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The lasting imprint of a forgotten war

For Joe Clark, stories of the Korean War include vicious fighting, brutal weather, seemingly insurmountable odds and awe-inspiring heroism.

JORGE SANCHEZ
Published July 20, 2003

INVERNESS - In a battle where bravery was as commonplace as bullets and ice, Joe Clark survived overwhelming odds to become one of the Korean War's "Chosin Few."

That's what survivors of the Battle of the Chosin Reservoir call themselves.

In a heroic odyssey, Clark fought as attacks by the Chinese army nearly wiped out two platoons. Of the 55 men he commanded in his platoon, only two survived. A second unit he helped organize for a withdrawal from the fighting also was mauled.

By the start of the Korean War in 1950, Clark was no stranger to battle. He had served aboard a Navy destroyer and a destroyer escort during the Pacific campaign of World War II. He took part in the Battle of Okinawa.

"It was a major battle, but I had a very small part in it," Clark recalls. "I just remember one hell of a typhoon blowing up."

His tour of duty with the Navy ended in October 1948. He was 21 years old.

"The next day I joined the Army," Clark said. "I asked for an overseas assignment."

He was sent to Japan as part of a peacekeeping force for two years, until hostilities broke out after North Korea invaded the newly formed nation of South Korea in the summer of 1950.

As a sergeant, Clark was assigned to take part in the amphibious assault at Inchon Harbor in mid September of 1950. Clark's Army unit, the 32nd Regiment, 7th Infantry Division, went in after the initial wave of Marines. As a result, there was no opposition.

"Then they told us to climb aboard tanks and head north until we got shot at," said Clark, now 75. "So that's what we did."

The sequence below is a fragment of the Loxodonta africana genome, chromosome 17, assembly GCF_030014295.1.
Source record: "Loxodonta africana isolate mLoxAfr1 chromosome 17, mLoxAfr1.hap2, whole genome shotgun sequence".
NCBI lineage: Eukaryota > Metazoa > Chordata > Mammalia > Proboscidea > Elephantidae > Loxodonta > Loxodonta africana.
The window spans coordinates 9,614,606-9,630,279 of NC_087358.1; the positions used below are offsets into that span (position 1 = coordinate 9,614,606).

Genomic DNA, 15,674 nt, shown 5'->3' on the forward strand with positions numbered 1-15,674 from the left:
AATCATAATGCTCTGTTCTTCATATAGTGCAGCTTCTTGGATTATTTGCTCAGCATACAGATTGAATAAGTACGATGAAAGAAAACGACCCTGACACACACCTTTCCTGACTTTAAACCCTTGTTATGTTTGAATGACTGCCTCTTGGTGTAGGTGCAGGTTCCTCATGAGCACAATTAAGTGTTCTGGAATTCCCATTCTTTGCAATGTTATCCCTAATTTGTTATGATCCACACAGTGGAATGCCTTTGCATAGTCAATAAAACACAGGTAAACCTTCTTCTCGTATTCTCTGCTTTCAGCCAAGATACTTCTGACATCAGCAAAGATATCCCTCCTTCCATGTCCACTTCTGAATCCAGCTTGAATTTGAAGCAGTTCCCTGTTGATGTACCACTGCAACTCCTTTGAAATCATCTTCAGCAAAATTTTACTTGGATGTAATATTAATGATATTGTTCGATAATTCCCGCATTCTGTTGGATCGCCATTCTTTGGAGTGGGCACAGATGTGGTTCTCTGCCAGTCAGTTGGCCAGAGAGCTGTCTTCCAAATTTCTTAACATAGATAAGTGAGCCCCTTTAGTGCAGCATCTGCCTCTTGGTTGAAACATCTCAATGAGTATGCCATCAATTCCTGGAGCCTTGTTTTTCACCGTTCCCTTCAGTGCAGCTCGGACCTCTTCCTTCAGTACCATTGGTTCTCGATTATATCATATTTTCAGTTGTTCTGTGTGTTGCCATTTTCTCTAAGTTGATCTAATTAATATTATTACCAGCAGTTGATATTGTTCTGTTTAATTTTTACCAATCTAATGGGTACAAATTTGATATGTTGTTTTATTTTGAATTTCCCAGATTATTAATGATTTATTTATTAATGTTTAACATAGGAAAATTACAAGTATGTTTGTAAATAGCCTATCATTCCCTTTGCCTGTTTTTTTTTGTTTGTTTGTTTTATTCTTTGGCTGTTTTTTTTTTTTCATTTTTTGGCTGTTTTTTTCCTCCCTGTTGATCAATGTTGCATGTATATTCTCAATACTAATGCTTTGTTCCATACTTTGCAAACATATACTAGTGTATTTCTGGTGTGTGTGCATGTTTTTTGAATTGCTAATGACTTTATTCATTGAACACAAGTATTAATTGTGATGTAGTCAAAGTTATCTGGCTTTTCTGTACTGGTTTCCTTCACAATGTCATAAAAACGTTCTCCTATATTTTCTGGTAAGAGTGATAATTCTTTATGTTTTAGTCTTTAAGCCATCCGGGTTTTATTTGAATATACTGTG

Clark said the U.S. forces pretty much had their way with the North Korean Army for a few months.

"The landing at Inchon broke their back and their will to fight," he said.

But the tide of war was about to turn, and Clark was going to find himself in the thick of the worst fighting.

In late October 1950, Chinese forces launched their first offensive of the war. A month later, they were pummeling the U.S. forces and pushing them back.

Clark's ordeal took place from Nov. 27 to Dec. 9. The 1st Marine Division, with Clark's Army unit fighting alongside, was encircled and had to make a fighting retreat to the south.

"We were attacked by three Chinese armies," Clark said. "They beat the dickens out of us. Not that they were all that good as fighters, it was just that there were so darned many of them. They were like ants."

Clark was in command of a platoon of 35 American soldiers and 20 South Koreans.

"We lost them all, except for two," Clark said.

And the Chinese soldiers weren't the only foe. He and other Korean War veterans say the winter temperatures dropped well below zero on many occasions. During the battle, the men slept on their sleeping bags on the ground, as there were insufficient tents.

"It was so cold, and we were not equipped for it," Clark said. "We almost froze to death. I had frostbite."

As the battle raged, Clark and his commanding officer, Lt. Col. Don C. Faith Jr., organized a second unit to carry several hundred wounded soldiers aboard four large trucks.

They were making their way south through roads and hills. Then the Chinese attacked again.